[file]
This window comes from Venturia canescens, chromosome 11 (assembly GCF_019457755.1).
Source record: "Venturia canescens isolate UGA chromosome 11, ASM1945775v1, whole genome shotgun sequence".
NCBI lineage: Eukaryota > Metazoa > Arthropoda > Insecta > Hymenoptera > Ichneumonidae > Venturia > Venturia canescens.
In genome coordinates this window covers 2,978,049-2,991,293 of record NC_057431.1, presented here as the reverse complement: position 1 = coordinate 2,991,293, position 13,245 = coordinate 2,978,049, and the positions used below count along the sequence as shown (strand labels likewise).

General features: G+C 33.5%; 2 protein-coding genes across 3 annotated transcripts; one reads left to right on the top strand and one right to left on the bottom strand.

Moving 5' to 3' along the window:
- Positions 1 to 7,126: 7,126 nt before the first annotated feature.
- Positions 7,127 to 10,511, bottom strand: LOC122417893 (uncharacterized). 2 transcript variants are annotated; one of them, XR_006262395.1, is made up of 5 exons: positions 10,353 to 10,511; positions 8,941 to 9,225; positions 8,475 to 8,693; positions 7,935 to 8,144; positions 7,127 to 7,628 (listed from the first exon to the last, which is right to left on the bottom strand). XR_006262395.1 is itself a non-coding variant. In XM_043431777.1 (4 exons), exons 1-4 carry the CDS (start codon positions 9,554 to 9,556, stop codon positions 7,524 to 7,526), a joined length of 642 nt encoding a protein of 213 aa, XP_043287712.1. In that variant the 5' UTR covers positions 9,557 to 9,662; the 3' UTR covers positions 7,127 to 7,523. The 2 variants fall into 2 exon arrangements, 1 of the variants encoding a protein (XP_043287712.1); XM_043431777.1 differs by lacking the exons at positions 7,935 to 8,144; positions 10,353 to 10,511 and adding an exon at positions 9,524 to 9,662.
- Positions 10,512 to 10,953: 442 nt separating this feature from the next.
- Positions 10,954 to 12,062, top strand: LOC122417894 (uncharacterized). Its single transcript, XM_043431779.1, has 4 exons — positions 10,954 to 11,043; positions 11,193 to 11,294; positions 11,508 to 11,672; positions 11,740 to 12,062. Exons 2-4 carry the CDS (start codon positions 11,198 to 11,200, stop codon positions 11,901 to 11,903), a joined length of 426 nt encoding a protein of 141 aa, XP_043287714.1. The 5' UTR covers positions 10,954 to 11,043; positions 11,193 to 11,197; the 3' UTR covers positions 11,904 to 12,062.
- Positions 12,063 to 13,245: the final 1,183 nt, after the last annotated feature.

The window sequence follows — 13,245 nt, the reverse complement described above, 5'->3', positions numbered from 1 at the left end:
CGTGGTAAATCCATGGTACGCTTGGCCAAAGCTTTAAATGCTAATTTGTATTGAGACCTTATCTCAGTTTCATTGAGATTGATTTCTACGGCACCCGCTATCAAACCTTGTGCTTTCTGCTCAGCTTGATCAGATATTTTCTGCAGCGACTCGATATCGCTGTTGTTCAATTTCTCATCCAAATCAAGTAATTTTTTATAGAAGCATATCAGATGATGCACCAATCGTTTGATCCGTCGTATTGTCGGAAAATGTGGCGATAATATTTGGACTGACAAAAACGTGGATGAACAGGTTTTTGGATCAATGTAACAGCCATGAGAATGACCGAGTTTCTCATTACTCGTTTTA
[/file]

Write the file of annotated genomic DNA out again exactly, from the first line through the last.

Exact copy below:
This window comes from Venturia canescens, chromosome 11 (assembly GCF_019457755.1).
Source record: "Venturia canescens isolate UGA chromosome 11, ASM1945775v1, whole genome shotgun sequence".
NCBI lineage: Eukaryota > Metazoa > Arthropoda > Insecta > Hymenoptera > Ichneumonidae > Venturia > Venturia canescens.
In genome coordinates this window covers 2,978,049-2,991,293 of record NC_057431.1, presented here as the reverse complement: position 1 = coordinate 2,991,293, position 13,245 = coordinate 2,978,049, and the positions used below count along the sequence as shown (strand labels likewise).

General features: G+C 33.5%; 2 protein-coding genes across 3 annotated transcripts; one reads left to right on the top strand and one right to left on the bottom strand.

Moving 5' to 3' along the window:
- Positions 1 to 7,126: 7,126 nt before the first annotated feature.
- Positions 7,127 to 10,511, bottom strand: LOC122417893 (uncharacterized). 2 transcript variants are annotated; one of them, XR_006262395.1, is made up of 5 exons: positions 10,353 to 10,511; positions 8,941 to 9,225; positions 8,475 to 8,693; positions 7,935 to 8,144; positions 7,127 to 7,628 (listed from the first exon to the last, which is right to left on the bottom strand). XR_006262395.1 is itself a non-coding variant. In XM_043431777.1 (4 exons), exons 1-4 carry the CDS (start codon positions 9,554 to 9,556, stop codon positions 7,524 to 7,526), a joined length of 642 nt encoding a protein of 213 aa, XP_043287712.1. In that variant the 5' UTR covers positions 9,557 to 9,662; the 3' UTR covers positions 7,127 to 7,523. The 2 variants fall into 2 exon arrangements, 1 of the variants encoding a protein (XP_043287712.1); XM_043431777.1 differs by lacking the exons at positions 7,935 to 8,144; positions 10,353 to 10,511 and adding an exon at positions 9,524 to 9,662.
- Positions 10,512 to 10,953: 442 nt separating this feature from the next.
- Positions 10,954 to 12,062, top strand: LOC122417894 (uncharacterized). Its single transcript, XM_043431779.1, has 4 exons — positions 10,954 to 11,043; positions 11,193 to 11,294; positions 11,508 to 11,672; positions 11,740 to 12,062. Exons 2-4 carry the CDS (start codon positions 11,198 to 11,200, stop codon positions 11,901 to 11,903), a joined length of 426 nt encoding a protein of 141 aa, XP_043287714.1. The 5' UTR covers positions 10,954 to 11,043; positions 11,193 to 11,197; the 3' UTR covers positions 11,904 to 12,062.
- Positions 12,063 to 13,245: the final 1,183 nt, after the last annotated feature.

The window sequence follows — 13,245 nt, the reverse complement described above, 5'->3', positions numbered from 1 at the left end:
CGTGGTAAATCCATGGTACGCTTGGCCAAAGCTTTAAATGCTAATTTGTATTGAGACCTTATCTCAGTTTCATTGAGATTGATTTCTACGGCACCCGCTATCAAACCTTGTGCTTTCTGCTCAGCTTGATCAGATATTTTCTGCAGCGACTCGATATCGCTGTTGTTCAATTTCTCATCCAAATCAAGTAATTTTTTATAGAAGCATATCAGATGATGCACCAATCGTTTGATCCGTCGTATTGTCGGAAAATGTGGCGATAATATTTGGACTGACAAAAACGTGGATGAACAGGTTTTTGGATCAATGTAACAGCCATGAGAATGACCGAGTTTCTCATTACTCGTTTTA